A newcomer to the bitcoin (BTC) energy debate claims that 1 BTC is expected to cost $20 million for energy consumption 100 times more than current demand.
At a debate on Twitter On July 18, Sjors Provoost, Bitcoin developer and author of “Bitcoin: A Work in Progress,” raised doubts about the energy use of the largest cryptocurrency in the future.
The Bitcoin Network Could Live on ‘Waste Energy’
The amount of energy the Bitcoin network uses to survive has now become a point of friction that has moved from the industrial realm to the governments of the world.
Throughout the process, bitcoin proponents have complained that a combination of bias and a lack of understanding of network principles leads those in power to draw the wrong conclusions about how and why bitcoin uses this energy technology.
While critics argue that the Bitcoin network needs to reduce its energy consumption, others argue that it uses energy that would otherwise be wasted or often unavailable.
As for the status quo, another developer, Matt Odell, posted a graph showing that bitcoin mining only uses 0.49% of the world’s wasted electricity, and 0.16% of electricity in general.
In response, Provoost estimated that it would have to be an “absurd” $420 trillion entity, for power consumption to rise in proportion to pre-programmed changes to the Bitcoin network.
“In 10 years, the block subsidy will be ~10x lower (3 half). To get 100x today’s power consumption, bitcoin would have to trade at $20 million by then (plus an inflationary adjustment for power costs),” he said.
“However, a market capitalization of 420 trillion is absurd, more than ANY real estate”.
Bitcoin’s halving cycles mean that the block subsidy—the amount of “new” BTC added to the supply per block mined—expands roughly every four years. Every time, the mining ecosystem competes for less BTC and, thanks to bitcoin’s Proof-of-Work (PoW) mining algorithm, it is still motivated to do so, spending more hardware on its his efforts.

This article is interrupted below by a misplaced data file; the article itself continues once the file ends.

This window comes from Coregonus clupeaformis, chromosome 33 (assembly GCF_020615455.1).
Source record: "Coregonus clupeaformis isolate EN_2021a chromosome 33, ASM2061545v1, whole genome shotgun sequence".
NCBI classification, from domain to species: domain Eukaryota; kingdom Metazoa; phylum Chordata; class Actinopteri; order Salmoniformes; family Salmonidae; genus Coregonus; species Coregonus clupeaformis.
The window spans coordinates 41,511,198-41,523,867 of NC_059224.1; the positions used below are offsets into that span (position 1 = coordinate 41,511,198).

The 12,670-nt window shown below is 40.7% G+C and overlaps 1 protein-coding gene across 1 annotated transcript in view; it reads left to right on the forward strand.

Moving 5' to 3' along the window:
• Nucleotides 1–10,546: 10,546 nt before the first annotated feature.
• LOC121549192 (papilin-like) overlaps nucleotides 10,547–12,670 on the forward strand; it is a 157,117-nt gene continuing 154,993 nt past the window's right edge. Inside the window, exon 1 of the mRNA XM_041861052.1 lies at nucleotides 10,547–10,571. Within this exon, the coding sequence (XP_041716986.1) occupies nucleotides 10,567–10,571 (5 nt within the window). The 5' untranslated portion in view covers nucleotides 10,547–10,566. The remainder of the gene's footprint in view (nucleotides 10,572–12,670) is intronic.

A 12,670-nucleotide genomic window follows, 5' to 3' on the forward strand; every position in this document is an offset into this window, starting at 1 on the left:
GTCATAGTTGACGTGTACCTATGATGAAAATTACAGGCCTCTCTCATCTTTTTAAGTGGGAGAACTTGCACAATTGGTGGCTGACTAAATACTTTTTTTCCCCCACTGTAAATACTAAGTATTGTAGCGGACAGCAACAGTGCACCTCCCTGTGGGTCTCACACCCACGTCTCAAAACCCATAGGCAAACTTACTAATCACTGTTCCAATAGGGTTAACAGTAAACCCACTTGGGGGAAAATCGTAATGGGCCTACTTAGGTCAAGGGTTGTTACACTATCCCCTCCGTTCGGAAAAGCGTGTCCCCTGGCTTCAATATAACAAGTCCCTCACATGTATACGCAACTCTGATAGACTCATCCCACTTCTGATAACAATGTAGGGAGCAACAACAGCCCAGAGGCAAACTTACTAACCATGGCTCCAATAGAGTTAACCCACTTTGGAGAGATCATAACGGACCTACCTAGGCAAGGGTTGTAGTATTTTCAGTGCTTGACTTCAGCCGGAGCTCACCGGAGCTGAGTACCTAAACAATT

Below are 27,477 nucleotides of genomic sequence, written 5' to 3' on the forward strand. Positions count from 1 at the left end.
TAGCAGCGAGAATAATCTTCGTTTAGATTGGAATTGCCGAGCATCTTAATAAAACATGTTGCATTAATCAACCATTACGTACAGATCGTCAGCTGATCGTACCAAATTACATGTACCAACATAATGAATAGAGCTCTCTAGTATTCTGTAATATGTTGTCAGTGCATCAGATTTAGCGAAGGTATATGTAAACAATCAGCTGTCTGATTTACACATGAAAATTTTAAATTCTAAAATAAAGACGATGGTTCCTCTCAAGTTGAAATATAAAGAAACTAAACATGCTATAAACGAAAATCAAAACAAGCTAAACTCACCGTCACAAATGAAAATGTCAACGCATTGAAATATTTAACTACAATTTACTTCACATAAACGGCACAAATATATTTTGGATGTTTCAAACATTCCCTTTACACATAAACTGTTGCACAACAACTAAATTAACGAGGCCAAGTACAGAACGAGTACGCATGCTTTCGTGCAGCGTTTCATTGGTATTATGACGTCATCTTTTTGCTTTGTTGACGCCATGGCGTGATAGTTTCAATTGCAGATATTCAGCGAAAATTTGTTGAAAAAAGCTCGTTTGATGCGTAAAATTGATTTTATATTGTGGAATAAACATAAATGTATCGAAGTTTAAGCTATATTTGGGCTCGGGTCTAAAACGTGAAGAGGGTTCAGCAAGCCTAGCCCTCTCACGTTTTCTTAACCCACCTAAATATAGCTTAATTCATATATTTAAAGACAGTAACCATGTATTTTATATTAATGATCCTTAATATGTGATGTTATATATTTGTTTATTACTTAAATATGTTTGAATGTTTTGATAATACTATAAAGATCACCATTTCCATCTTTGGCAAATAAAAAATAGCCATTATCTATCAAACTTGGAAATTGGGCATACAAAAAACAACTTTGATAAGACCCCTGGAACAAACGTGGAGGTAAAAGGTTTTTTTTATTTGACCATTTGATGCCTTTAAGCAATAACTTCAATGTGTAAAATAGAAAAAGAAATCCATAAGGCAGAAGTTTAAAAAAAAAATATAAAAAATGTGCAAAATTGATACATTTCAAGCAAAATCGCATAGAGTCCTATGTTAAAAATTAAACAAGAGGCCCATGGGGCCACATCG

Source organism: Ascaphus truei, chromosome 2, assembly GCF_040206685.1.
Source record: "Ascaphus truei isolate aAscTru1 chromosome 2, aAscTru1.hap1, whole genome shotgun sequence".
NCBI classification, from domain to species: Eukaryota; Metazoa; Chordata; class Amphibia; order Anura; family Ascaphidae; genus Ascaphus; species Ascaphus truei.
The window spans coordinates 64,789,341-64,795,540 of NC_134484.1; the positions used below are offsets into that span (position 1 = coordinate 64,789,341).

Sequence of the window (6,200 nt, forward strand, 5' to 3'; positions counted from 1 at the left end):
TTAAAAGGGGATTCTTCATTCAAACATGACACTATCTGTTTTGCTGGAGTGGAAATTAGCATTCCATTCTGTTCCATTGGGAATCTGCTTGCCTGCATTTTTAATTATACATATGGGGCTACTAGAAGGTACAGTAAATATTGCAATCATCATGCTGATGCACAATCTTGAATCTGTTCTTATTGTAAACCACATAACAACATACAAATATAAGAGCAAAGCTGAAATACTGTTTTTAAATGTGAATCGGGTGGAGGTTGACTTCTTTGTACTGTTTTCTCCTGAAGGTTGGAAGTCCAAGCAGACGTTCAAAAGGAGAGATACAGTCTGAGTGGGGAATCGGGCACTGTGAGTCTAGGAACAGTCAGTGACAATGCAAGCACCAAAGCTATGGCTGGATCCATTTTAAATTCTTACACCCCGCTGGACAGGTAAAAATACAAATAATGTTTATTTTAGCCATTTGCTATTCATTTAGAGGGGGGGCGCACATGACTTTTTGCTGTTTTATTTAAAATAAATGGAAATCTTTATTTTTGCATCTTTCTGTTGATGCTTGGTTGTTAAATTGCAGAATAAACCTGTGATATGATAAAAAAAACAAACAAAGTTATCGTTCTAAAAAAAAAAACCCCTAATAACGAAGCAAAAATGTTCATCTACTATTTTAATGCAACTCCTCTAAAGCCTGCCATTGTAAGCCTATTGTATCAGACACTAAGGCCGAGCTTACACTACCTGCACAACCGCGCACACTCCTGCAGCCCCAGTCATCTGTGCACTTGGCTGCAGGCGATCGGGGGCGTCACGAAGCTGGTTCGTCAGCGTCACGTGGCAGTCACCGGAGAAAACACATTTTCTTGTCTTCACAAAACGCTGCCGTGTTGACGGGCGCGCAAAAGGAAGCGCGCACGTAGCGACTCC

Bigger hardware means more power, but at the same time, smaller rewards, more efficient hardware, and a greater impact of transaction fees on miners’ income should keep power consumption in check, says Sjors.
“Still 12 years later and even if bitcoin is worth more than all the real estate in the world, the mining subsidy for bitcoin is not enough to use more than 1% of the world’s energy”, he continues , indicating that his calculations. not verified.
“So if nothing strange happens before 2030, it can probably continue to run on waste energy.”
The miner’s crisis is real
As Cointelegraph continues to report, bitcoin miners are currently facing tough times thanks to the price of BTC which has fallen to levels that make the entire practice of mining unprofitable for some.
Also read: BTC miners are “finally capitalizing” – 5 things to know about bitcoin this week
This has been seen in the last few days when more than 14,000 BTC left the miners’ wallets, a sign that they chose to sell funds to stay afloat.
These “surrender” events within the mining community are traditionally accompanied by macroeconomic price reductions.
Compared to the most recent all-time high in November 2021, the BTC/USD pair has lost as much as 74.5%.
The Puell Multiple, a metric that compares the value of newly issued BTC against the 365-day moving average, is currently near all-time lows.
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